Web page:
E. Vigouroux observed that with nickel electrodes in N-Ag2SO4, the e.m.f. varies from -0.0021 to +0.0168 volt; and A. Krupkowsky gave -0.490 to -0.506 volt for the e.m.f. of nickel in N-NH4NO3 containing 1 per cent, each of nickel and cobalt nitrates. The potentials of nickel and of platinum in 140 c.c. Of 0.1N-soln. of nickel nitrate containing 0.4, 0.6, 0.8, and 1.0 c.c. of a 3 per cent. soln. of bromine water were measured by A. Smits. As shown in Fig., the potential of the nickel anode rises immediately after the addition of bromine water, attains a maximum, and then sinks rapidly. The potential of platinum also rises at the beginning, but soon attains a state of equilibrium. Nickel is therefore greatly disturbed by the corrosive action of bromine, but this disturbance is soon compensated by the activating influence of the bromine ions thus formed. The potential of nickel also falls in the presence of hypochlorite, and less so in the presence of potassium permanganate. M. Ballay examined the influence of oxidizing agents on the electrodeposition of nickel, and found that with 0.175 grm. per litre of potassium permanganate, the current efficiency was 97 per cent, without a perceptible evolution of hydrogen, but with more permanganate, the efficiency falls to 93 per cent., and the deposit is brittle. With an acidity of pH=6.8, the deposit is brittle, and the efficiency is 96.2 per cent.; with pH=6.1, the efficiency is 97.8 per cent.; and with pH=5.5 to 4.4, the efficiency is 95.4 to 94.9 per cent, and the deposit is good - vide supra.

According to A. Smits and C. A. L. de Bruyn, in the case of a metal like nickel which is violently disturbed by soln. containing oxygen by depositing the metal on the cathode in air, potentials can be obtained for very small current densities which are always somewhat less negative than the equilibrium potential; and this will be the case so long as the rate of cathode deposition is so small that corrosion can appreciably affect the deposited metal. For very small current densities, the potential of nickel during cathodic deposition remains less negative than the equilibrium potential; only at higher current densities does the potential become more negative, and only then does the deposition occur. The equilibrium potential is -0.48 volt, and even when the current density is 200×10-6 amp. per sq. cm., the potential is less negative than the equilibrium potential. With a soln. of a nickel halide instead of the nitrate or sulphate, the potential of nickel passes more quickly through the value of the equilibrium potential. So long as the rate of deposition is small, the deposit can be appreciably affected by dissolved oxygen - halogen ions exert a marked catalytic influence tending to annul the disturbance. At greater current densities, the disturbing influence of dissolved oxygen will become relatively smaller, and the positive catalytic influence relatively decrease, so that if the current density is allowed to increase, the nickel potential must soon pass through the value of the equilibrium potential, and it will exhibit cathodic polarization which increases strongly at first, and afterwards more slowly.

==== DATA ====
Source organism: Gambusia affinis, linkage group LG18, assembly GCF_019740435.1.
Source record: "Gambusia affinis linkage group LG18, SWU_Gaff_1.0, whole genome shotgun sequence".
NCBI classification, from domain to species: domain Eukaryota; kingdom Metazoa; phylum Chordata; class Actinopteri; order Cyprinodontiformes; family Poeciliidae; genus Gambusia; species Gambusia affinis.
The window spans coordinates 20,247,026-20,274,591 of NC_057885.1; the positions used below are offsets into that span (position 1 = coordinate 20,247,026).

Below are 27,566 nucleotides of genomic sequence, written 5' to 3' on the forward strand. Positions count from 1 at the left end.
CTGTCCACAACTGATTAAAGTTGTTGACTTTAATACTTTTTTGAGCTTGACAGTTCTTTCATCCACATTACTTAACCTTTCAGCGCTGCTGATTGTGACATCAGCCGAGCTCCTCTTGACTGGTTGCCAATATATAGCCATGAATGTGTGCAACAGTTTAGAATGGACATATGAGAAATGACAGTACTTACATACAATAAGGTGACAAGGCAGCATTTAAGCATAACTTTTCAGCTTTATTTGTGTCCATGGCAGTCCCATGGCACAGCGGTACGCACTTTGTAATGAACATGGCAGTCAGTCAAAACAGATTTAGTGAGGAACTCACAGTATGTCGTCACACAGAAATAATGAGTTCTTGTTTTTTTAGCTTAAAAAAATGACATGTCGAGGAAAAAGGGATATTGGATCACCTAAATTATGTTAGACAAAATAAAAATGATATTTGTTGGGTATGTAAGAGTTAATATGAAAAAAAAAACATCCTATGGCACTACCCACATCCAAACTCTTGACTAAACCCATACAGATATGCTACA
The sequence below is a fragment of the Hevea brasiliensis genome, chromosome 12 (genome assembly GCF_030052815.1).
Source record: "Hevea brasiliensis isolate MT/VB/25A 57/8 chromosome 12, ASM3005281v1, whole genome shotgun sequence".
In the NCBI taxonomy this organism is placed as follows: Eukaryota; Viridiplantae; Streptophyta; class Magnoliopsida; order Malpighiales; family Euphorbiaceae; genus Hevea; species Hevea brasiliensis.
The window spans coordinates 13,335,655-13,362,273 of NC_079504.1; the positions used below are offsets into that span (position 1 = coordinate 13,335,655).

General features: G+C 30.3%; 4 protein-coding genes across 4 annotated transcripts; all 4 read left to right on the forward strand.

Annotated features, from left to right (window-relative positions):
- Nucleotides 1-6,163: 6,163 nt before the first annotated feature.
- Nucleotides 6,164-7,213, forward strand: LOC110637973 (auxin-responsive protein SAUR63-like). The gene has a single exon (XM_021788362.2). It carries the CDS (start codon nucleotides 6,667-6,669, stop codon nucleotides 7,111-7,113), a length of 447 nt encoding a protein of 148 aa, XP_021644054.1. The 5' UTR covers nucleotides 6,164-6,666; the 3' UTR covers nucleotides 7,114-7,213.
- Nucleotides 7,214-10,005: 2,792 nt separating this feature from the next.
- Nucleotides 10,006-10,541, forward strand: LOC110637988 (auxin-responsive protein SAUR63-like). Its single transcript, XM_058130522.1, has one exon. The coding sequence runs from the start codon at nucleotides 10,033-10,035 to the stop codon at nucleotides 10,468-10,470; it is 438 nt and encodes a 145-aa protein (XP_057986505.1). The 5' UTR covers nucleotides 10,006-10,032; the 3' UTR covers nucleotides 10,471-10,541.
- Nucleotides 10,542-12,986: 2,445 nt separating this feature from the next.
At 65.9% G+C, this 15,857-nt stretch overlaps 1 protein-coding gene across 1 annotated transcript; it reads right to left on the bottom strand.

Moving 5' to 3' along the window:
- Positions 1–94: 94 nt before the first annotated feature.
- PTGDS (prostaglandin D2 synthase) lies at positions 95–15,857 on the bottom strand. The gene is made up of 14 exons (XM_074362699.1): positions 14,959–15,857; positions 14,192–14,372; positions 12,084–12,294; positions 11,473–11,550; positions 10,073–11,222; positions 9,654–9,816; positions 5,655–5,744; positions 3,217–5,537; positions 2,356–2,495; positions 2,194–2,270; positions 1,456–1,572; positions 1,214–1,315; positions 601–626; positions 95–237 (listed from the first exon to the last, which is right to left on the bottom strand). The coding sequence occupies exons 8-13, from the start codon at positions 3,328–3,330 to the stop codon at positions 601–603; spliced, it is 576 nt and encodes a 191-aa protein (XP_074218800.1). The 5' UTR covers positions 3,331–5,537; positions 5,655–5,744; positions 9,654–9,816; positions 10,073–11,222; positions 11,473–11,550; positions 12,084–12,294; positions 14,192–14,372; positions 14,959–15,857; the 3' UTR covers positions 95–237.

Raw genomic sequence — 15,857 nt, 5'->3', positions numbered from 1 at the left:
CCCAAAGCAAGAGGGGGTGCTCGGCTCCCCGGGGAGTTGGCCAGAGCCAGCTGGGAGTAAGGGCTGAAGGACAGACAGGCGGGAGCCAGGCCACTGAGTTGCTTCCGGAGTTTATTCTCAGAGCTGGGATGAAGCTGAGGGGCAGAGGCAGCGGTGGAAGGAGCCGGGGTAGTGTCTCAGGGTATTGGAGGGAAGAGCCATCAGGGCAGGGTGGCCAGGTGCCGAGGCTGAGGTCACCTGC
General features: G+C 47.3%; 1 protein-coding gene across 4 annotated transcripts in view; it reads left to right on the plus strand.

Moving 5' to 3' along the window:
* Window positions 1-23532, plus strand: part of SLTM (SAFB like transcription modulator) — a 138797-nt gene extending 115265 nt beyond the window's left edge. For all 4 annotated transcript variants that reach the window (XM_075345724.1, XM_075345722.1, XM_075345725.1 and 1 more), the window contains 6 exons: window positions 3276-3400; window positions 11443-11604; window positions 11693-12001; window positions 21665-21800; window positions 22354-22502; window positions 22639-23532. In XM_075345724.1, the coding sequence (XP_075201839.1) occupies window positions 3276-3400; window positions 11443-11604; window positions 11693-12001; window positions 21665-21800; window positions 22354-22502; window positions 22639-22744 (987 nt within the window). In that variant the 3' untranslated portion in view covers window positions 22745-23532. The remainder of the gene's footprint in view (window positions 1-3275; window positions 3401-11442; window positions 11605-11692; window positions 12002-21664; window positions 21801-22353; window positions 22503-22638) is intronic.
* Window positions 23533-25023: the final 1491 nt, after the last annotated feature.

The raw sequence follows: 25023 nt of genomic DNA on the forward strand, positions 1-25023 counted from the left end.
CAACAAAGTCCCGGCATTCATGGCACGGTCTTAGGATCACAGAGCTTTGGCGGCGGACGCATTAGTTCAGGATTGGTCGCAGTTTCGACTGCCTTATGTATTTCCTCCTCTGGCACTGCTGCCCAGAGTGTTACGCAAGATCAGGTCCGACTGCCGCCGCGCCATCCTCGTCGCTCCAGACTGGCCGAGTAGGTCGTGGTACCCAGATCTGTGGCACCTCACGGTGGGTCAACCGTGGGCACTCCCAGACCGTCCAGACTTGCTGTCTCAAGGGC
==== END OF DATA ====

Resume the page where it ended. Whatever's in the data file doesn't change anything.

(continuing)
Electrode Potentials during Nickel Deposition
Typical Electrode Potentials during Nickel Deposition.
In the electrolysis of a soln. of a metal salt, say nickel sulphate, between soluble electrodes of the same metal, nickel, the concentration of the nickel ions in the film of soln. near the cathode decreases, and increases near the anode. As a result, the cathode becomes more negative, and the anode more positive; in other words, the electrodes are polarized. The static or equilibrium potential of the metal is the single electrode potential when no current is flowing, and the dynamic potential is the single potential when the current is flowing at a specified current density; the difference between the two potentials is the polarization at the specified current density. If the dynamic potential is more negative than the static potential, the polarization is cathodic, and if less negative, anodic. The relations between the static and dynamic potentials of nickel in a soln. of N-NSO4, 0.25N-NH4Cl, and 0.25N-H3BO3 are shown in Fig. due to W. Blum, and the general treatment here is also due to him. The static potential of nickel is here assumed to be -0.26 volt, i.e., 0.03 volt more negative than the normal potential of nickel -0.23 volt. The conc. of the N••-ion in this soln. is about 0.1N. The curve for a typical cathode current density-potential curve for nickel deposition is shown along with a typical current density-potential curve for anode polarization with active nickel. The anodic or cathodic polarization at any specified current density is equal to the difference between the potentials of the points corresponding with the equilibrium potential and the current density on appropriate curves.